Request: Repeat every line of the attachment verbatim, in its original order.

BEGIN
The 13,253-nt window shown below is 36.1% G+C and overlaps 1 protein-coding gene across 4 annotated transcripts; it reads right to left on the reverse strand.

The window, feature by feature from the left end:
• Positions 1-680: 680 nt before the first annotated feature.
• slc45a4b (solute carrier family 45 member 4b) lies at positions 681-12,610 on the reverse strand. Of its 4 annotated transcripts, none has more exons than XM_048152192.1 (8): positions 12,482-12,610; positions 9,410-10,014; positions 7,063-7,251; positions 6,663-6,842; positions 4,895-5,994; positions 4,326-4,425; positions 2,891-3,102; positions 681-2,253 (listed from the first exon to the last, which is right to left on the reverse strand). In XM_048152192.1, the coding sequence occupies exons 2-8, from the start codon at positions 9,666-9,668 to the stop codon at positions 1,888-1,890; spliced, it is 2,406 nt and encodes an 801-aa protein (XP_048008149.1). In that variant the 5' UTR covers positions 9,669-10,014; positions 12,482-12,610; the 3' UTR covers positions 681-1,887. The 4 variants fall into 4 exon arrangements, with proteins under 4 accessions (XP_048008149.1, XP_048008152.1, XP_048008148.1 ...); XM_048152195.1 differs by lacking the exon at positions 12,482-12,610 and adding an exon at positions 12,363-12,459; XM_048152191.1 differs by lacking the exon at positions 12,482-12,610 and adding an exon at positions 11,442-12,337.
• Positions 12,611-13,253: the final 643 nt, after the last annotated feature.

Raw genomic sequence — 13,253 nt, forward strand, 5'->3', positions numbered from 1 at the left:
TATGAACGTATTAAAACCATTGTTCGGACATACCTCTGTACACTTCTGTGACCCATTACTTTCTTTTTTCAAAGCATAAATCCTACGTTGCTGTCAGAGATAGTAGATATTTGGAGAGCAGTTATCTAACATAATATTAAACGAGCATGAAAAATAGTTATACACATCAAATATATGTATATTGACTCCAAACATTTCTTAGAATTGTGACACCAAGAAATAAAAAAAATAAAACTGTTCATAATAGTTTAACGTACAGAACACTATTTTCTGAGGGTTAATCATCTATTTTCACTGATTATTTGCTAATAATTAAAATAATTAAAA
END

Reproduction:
The 13,253-nt window shown below is 36.1% G+C and overlaps 1 protein-coding gene across 4 annotated transcripts; it reads right to left on the reverse strand.

The window, feature by feature from the left end:
• Positions 1-680: 680 nt before the first annotated feature.
• slc45a4b (solute carrier family 45 member 4b) lies at positions 681-12,610 on the reverse strand. Of its 4 annotated transcripts, none has more exons than XM_048152192.1 (8): positions 12,482-12,610; positions 9,410-10,014; positions 7,063-7,251; positions 6,663-6,842; positions 4,895-5,994; positions 4,326-4,425; positions 2,891-3,102; positions 681-2,253 (listed from the first exon to the last, which is right to left on the reverse strand). In XM_048152192.1, the coding sequence occupies exons 2-8, from the start codon at positions 9,666-9,668 to the stop codon at positions 1,888-1,890; spliced, it is 2,406 nt and encodes an 801-aa protein (XP_048008149.1). In that variant the 5' UTR covers positions 9,669-10,014; positions 12,482-12,610; the 3' UTR covers positions 681-1,887. The 4 variants fall into 4 exon arrangements, with proteins under 4 accessions (XP_048008149.1, XP_048008152.1, XP_048008148.1 ...); XM_048152195.1 differs by lacking the exon at positions 12,482-12,610 and adding an exon at positions 12,363-12,459; XM_048152191.1 differs by lacking the exon at positions 12,482-12,610 and adding an exon at positions 11,442-12,337.
• Positions 12,611-13,253: the final 643 nt, after the last annotated feature.

Raw genomic sequence — 13,253 nt, forward strand, 5'->3', positions numbered from 1 at the left:
TATGAACGTATTAAAACCATTGTTCGGACATACCTCTGTACACTTCTGTGACCCATTACTTTCTTTTTTCAAAGCATAAATCCTACGTTGCTGTCAGAGATAGTAGATATTTGGAGAGCAGTTATCTAACATAATATTAAACGAGCATGAAAAATAGTTATACACATCAAATATATGTATATTGACTCCAAACATTTCTTAGAATTGTGACACCAAGAAATAAAAAAAATAAAACTGTTCATAATAGTTTAACGTACAGAACACTATTTTCTGAGGGTTAATCATCTATTTTCACTGATTATTTGCTAATAATTAAAATAATTAAAA